Right to Light
Cindy Coleman -- Interior Design, 5/1/2005 12:00:00 AM
Say goodbye to that most coveted of executive perks, the cushy corner office. At Rider Bennett, a 45-year-old law firm in downtown Minneapolis, the conventional legal practice hierarchy, as dictated by architecture, has been given the heave-ho by 20 Below Studio, a local design firm. Gone are claustrophobic cubbies for newbies and support staff, partners' row, and marking ascension through the ranks by increasingly spacious offices.
The 220-person law practice's 94,500-square-foot workplace is spread across the top five floors of a 50-story skyscraper. Throughout, 20 Below Studio has instituted a new order by design. The offices for all attorneys, regardless of seniority, are 10 by 15 feet and located either along the perimeter window wall or internally for flexibility.
"It's more efficient to move bodies than walls," says designer Heather Rose-Dunning, one of 20 Below Studio's three founding partners. "The guiding philosophy is that everyone has a right to light."
Rider Bennett's slogan reads: Real solutions for real people. 20 Below Studio interpreted that mantra as a look that is friendly, inviting, and professional, a shift away from the legal world's usual sobriety. To ease the inevitable culture shock, the architects added several communal areas to nudge the employees onto more egalitarian terms. Group workrooms offer ample storage to discourage file-hoarding during active cases. In lieu of private in-office conference areas, there are 20 central breakout spaces, spread out among four floors. To discourage a cookie-cutter effect in the attorneys' private quarters, each features custom blond-anigre case goods with storage and desk configurations customized to individual needs.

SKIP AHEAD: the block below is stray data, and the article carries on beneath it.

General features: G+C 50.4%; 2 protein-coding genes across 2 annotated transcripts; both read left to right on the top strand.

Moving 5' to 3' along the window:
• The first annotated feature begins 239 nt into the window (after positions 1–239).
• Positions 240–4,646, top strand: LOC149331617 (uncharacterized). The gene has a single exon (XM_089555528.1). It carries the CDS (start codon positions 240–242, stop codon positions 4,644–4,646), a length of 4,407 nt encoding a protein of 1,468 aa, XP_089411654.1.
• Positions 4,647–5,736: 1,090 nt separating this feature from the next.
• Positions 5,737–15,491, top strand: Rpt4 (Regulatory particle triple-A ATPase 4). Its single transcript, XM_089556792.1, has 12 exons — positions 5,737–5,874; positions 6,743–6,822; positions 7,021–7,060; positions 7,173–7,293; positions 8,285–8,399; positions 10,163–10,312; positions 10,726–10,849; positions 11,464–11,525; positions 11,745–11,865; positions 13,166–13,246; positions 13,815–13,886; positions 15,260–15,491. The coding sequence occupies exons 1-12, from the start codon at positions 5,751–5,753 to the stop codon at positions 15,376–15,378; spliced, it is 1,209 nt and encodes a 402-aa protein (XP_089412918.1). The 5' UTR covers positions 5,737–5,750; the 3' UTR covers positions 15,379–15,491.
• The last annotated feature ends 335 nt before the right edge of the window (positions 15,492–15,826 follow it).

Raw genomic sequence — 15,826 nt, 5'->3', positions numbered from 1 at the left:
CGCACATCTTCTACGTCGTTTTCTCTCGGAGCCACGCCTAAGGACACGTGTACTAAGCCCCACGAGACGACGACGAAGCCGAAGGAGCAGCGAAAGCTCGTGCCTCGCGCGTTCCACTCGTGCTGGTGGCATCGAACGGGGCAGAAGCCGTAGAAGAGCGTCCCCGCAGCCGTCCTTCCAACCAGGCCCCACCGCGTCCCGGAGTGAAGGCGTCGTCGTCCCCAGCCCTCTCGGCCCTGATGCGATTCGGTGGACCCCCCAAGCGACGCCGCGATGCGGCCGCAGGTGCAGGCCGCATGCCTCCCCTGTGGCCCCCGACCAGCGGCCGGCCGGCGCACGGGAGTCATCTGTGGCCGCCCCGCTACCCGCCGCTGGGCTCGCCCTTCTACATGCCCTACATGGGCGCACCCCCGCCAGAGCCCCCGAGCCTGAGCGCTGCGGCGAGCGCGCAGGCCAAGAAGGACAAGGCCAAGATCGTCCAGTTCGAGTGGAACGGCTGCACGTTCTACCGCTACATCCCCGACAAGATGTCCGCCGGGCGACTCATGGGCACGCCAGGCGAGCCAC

On the 49th floor, a receptionist greets visitors from behind a custom desk in etimoe, quartzite, and glass. The light, neutral palette of the porcelain-tile floor and carpet sets off the textural tones of the custom etimoe-veneer millwork, glass, and drywall painted a soft white. Its location beneath a mechanical floor affords the area an extra 16 feet in ceiling height compared to the conference center and food-service facilities on this level; a 70-seat cafeteria is on the 48th floor.
A cast-in-place concrete stair leads down three floors. The stairway is bordered on one side by a glass balustrade, on the other by a custom five-story mesquite-paneled focal wall. Symbolic of flipping legal hierarchy on its head, the mesquite is turned on its end grain and acts as "architecture as art," explains Dunning. Large, framed cutouts break up the wall's massive scale and bring daylight into each floor's internal business center. The staircase and landings multitask as circulation, breakout, and visitor waiting areas.
To further increase transparency, 20 Below Studio designed a prefabricated glass-and-anigre storefront system to separate private offices from the corridor and support-staff workstations. "At first, some attorneys were concerned that the space looked too futuristic," says Dunning, "but now it gets high marks for comfort and efficiency." Or as Barry Clegg, Rider Bennett's managing partner, says, "After 45 years, we finally got it right."